Not every mistaken belief about the natural world is a scientific mistake. A scientific mistake is when one engages in the scientific process and, for whatever reason, emerges with a mistaken conclusion. To quote one definition, science is systematized knowledge derived from observation, and experimentation carried out in order to determine the nature or principles of what is being studied. But a mistake which did not involve engaging in the scientific process is simply a mistaken belief about the natural world.
I think it could be argued that the steady-state theory of the universe held until the Big Bang became accepted was not a scientific mistake. To my knowledge, it wasn't as though the steady-state theory was based upon any experimentation. Rather, it was simply a holdover from the beliefs of antiquity.
Likewise, Chazal rarely engaged in what we would call science. Statements about the sun going behind the sky at night, or about mice being generated from dirt, are not scientific mistakes; they are simply mistaken beliefs about the natural world. (But it is sometimes cumbersome to write that, which is why I sometimes takes the sloppy shortcut and write "scientific mistakes.")
I noticed a similar error in a different context. I once challenged a certain protege of YBT (a very unusual yeshivah which teaches that Maimonidean-style philosophy is the sole legitimate and traditional path of emunah) to account for Rav Moshe Taku, a Tosafist who believed that God is corporeal. He replied that Rav Moshe Taku "made a philosophical mistake."
For the last few months, I have been working on a translation of Rav Moshe Taku's Kesav Tamim. I'm about two-thirds of the way through, and one thing that I can say for certain is that Rav Moshe Taku did not make a philosophical mistake. That's not to say that I agree with Rav Taku's position that God is spatially located vertically above us in heaven and that God has substance and appears in a variety of human forms; with my education, it's impossible for me to subscribe to such a view. But his corporealist view is a mistake about a theological matter, not a philosophical mistake.
Rav Moshe Taku did not engage in philosophy. He was far more familiar with philosophy that many of his predecessors in Ashkenaz, who had probably never even read Rav Saadiah Gaon's "Book of Beliefs," and certainly did not actively engage in dispute with philosophy as he did. In fact, the early scholars in Ashkenaz were barely aware of philosophy at all. In Prof. Avraham Grossman's article "Rashi's Rejection of Philosophy - Divine and Human Wisdoms Juxtaposed," he writes as follows:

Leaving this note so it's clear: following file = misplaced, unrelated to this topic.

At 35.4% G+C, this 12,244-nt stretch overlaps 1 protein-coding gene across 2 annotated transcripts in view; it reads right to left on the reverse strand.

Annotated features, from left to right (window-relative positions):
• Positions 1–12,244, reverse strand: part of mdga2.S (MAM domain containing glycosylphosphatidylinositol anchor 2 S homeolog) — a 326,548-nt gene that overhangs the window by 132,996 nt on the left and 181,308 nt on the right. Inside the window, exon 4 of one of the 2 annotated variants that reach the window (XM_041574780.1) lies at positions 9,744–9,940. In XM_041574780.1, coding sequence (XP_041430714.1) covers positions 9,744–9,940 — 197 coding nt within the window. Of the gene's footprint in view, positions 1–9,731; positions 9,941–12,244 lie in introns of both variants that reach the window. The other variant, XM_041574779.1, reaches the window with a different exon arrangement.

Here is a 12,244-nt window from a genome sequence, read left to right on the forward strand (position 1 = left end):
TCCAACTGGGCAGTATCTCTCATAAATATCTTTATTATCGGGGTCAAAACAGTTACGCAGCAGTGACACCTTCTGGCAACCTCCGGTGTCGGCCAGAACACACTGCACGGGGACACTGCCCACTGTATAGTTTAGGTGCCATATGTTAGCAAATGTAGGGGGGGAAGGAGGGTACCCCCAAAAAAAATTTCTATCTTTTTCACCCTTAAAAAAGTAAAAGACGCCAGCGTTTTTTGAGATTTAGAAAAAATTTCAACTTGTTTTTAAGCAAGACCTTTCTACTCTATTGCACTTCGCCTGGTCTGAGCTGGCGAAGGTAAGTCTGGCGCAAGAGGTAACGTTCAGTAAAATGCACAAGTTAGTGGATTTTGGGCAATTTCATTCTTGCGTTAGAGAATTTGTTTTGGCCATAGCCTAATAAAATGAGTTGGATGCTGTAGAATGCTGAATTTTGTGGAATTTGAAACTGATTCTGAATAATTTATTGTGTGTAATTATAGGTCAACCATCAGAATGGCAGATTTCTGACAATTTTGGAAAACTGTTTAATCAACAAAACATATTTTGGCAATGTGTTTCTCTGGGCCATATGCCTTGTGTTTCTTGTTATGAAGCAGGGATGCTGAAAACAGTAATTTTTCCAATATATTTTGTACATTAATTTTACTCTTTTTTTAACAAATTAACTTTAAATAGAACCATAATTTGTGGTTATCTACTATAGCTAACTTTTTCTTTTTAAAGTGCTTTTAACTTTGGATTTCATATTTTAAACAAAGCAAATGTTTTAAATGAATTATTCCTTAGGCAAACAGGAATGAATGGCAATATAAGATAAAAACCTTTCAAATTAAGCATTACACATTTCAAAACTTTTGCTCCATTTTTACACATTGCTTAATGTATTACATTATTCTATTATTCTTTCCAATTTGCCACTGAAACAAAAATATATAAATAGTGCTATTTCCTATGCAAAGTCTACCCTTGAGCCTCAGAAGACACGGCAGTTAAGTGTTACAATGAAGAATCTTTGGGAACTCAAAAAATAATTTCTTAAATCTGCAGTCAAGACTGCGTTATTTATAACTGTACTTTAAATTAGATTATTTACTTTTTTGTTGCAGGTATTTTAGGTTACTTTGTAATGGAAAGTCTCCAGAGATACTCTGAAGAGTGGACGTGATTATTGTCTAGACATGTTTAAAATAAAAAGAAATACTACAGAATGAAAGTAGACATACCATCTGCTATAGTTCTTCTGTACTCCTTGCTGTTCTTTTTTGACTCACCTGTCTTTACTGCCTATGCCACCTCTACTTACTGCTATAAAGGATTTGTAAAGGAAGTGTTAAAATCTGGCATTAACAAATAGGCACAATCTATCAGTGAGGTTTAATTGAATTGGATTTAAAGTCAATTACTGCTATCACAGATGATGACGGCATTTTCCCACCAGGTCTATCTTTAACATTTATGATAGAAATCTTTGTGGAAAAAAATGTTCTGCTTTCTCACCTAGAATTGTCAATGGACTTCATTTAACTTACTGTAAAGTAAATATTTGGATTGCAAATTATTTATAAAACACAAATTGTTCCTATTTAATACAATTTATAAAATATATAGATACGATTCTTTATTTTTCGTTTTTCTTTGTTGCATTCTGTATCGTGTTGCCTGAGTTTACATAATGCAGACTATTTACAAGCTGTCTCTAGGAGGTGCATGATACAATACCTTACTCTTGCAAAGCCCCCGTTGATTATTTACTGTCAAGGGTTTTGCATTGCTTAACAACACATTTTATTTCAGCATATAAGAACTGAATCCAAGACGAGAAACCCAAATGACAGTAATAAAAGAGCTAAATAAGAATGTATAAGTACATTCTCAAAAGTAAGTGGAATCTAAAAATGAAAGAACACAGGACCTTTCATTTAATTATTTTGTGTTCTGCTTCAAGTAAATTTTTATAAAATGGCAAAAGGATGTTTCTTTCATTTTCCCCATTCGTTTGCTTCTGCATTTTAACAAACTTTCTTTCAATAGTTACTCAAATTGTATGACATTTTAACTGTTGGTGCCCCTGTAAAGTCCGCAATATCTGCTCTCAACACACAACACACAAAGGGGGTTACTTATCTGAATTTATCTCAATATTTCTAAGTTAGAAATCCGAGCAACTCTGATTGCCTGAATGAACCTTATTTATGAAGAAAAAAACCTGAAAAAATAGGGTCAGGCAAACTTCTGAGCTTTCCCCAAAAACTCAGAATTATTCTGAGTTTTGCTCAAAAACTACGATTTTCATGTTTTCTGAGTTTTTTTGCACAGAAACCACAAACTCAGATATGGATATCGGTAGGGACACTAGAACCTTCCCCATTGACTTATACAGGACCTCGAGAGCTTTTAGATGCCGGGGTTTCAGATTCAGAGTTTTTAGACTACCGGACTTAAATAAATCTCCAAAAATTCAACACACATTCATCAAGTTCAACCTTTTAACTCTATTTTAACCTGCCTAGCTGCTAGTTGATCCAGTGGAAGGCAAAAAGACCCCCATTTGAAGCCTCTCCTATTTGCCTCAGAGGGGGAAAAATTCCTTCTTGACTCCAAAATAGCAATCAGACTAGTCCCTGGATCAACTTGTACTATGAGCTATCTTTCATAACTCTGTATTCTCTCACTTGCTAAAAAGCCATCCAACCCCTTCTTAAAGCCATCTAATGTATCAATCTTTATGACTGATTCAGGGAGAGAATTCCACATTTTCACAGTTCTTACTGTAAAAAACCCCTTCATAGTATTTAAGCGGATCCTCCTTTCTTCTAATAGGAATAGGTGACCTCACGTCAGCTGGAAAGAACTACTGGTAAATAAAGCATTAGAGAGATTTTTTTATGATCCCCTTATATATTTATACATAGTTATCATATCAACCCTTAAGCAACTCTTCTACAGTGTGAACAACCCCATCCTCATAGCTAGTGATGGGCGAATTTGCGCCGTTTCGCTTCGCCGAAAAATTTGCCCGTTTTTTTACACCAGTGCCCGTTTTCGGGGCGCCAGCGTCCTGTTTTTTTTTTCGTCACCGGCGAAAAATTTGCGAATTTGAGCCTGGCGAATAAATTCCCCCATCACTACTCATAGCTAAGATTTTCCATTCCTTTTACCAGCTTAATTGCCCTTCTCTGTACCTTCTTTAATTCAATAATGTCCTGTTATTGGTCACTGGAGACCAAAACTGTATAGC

It is generally agreed that Rashi's work contains no direct reference to philosophy, a field that exerted no apparent influence on his writing. Scholarship has customarily held that this is due to a lack of knowledge of the subject on Rashi's part. While interest in philosophy was not prevalent in the Christian Europe of Rashi's time, among the Jews in Moslem lands it enjoyed widespread appeal thanks to the significant role played by science and philosophy within Moslem society. This fundamental statement is certainly true. Apparently, however, although Rashi had no intimate knowledge of philosophical study and its nature, he did possess a general knowledge of it, which generated in him an aversion to the subject. He indirectly urged people to keep their distance from it... I wish to emphasize that Rashi was not familiar with any philosophical works, nor was he acquainted with philosophers in his environment or had read their work. Nevertheless, as someone whose entire literary activity was infused by a rare intellectual curiosity he was exposed to this field, if only by way of general knowledge.
Rav Taku actively engaged those who wrote about philosophy. But he did not engage in philosophy. And thus he did not make a philosophical mistake.